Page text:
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  • CFO IT

Putting More ”E” in T&E

Toting up travel-and-entertainment expenses is hardly entertaining, but new technology can help.

As technological endorsements go, “we didn’t realize the ROI would be so great” is as good as it gets, particularly when it’s coming from a finance person. And that’s exactly how Bob Mendence, finance manager for corporate services at Applera, describes his company’s adoption of a new travel-and-entertainment expense software system from Concur Technologies.

T&E software is not new, and it already enjoys decent market penetration (40 percent of large companies and 10 to 25 percent of small and midsize companies, according to PayStream Advisors). But analysts say the software is now playing a role in overall E-procurement and expense management, versus more-limited use as workflow systems that facilitate employee reimbursement. Data capture is the driving force, according to research firm Aberdeen Group, although the benefits of T&E systems don’t end there.

“Our main goal was to streamline the process,” says Mendence, “and develop a system with rules to enforce our policies. With the demands of Sarbanes-Oxley legislation, we knew we were going to be tested on internal controls.”

These days, says A. G. Lambert, senior director of product management at Geac, compliance issues do help vendors get a foot in the door, but ultimately the promise of cost savings seals the deal. Companies using T&E software often eliminate unnecessary staff positions (one organization cut 10 people who did nothing but decode expense accounts, saving $500,000 annually) and rein in substantial overnight shipping and postage costs (another firm let employees overnight their expense reports, then did the same with the employees’ reimbursement checks). They can also receive prompt-payment rebates from credit- and procurement-card companies (usually banks) that can be integrated into the system. And once travel data has been captured and analyzed, companies can use it to negotiate better deals with preferred airlines, hotels, and other providers.

Make no mistake, T&E software isn’t cheap — a traditionally licensed in-house version could cost up to $1 million, while a hosted service might run in the low six figures annually, according to Lambert. But if you have thousands of road warriors, like the $20 billion pharmaceutical company AstraZeneca, the payback can be impressive. And, as with most other categories of software, hosted pay-as-you-go options can make the software accessible to companies with smaller IT budgets (see “Software as a Service“).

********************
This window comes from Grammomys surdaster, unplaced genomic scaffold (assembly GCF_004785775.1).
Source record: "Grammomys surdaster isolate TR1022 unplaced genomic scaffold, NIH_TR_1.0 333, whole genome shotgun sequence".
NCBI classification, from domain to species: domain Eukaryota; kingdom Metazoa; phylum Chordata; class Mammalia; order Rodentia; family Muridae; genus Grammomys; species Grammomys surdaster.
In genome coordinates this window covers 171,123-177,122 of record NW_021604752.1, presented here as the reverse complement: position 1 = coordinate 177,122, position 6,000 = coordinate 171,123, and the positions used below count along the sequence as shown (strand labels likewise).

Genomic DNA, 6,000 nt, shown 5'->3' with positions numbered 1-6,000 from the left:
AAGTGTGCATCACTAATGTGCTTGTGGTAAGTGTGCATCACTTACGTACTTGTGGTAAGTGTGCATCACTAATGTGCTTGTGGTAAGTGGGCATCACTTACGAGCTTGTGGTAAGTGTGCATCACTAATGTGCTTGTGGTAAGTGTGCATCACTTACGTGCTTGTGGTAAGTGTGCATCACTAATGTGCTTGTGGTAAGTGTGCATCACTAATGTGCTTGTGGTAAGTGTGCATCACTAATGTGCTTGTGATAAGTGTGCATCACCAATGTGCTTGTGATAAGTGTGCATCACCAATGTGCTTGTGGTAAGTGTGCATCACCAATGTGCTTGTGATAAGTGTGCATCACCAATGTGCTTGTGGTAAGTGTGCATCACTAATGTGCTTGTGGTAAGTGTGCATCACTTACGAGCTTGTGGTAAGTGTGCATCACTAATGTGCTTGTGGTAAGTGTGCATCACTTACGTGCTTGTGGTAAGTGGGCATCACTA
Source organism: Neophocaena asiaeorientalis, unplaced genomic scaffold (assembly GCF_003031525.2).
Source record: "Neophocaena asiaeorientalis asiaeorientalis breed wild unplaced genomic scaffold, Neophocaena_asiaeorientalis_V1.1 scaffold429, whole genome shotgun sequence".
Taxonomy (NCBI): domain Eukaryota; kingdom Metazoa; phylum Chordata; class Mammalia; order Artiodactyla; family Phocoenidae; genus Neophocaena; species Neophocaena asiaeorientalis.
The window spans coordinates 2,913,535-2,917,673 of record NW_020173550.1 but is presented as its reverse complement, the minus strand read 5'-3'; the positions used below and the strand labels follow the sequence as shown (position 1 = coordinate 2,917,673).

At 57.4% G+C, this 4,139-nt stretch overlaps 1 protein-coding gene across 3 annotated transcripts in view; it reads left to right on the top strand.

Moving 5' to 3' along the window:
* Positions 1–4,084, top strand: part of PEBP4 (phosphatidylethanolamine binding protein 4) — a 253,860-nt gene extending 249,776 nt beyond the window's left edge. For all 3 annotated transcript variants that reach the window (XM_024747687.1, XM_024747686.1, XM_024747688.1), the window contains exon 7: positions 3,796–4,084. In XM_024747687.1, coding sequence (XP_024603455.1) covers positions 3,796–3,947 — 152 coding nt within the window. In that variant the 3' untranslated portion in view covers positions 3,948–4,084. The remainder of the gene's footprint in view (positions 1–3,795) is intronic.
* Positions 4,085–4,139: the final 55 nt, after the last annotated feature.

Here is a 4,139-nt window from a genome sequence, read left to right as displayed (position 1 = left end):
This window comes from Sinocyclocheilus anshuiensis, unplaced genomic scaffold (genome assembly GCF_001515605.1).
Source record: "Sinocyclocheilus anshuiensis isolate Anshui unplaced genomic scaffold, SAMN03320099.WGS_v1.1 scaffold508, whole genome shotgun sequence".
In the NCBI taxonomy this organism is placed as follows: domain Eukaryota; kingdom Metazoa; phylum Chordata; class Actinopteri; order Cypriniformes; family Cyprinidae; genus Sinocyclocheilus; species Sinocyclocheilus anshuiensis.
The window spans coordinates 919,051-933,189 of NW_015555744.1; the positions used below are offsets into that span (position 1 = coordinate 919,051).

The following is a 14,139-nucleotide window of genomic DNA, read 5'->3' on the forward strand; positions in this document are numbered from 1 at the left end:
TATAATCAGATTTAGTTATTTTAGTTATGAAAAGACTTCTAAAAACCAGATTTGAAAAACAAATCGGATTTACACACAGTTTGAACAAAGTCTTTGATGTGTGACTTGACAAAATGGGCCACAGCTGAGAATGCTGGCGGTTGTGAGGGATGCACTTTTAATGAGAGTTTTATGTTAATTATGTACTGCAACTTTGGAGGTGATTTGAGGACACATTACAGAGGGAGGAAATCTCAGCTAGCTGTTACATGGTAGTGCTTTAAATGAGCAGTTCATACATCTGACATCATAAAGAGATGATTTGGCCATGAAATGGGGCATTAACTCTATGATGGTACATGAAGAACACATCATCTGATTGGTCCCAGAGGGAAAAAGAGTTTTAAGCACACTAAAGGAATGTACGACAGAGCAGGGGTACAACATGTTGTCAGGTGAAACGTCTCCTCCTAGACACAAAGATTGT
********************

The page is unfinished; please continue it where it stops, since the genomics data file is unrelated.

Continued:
Proponents also point to soft benefits such as employee satisfaction. T&E software usually enables companies to reimburse employees within two to three days after they submit expenses, versus the weeks or even months it typically takes when using manual processes. Employees can either enter or verify expenses (a credit-card link lets major items be entered directly into an online expense report) via the Internet or a company intranet. They simply add in out-of-pocket expenses and hit “Send.” In many cases, employees are then reimbursed via direct deposit.

If that makes employees happy, it should also generate smiles in the finance department. “Finance executives are trying to get a clear picture of their expense cycles and how they are going to control them from division to division,” explains Albert Pang, director of enterprise-applications research at IDC. The accounting and reporting capabilities that are built into T&E systems provide much-needed transparency and accountability for a category of spending that can sometimes be an organization’s largest after payroll and benefits.

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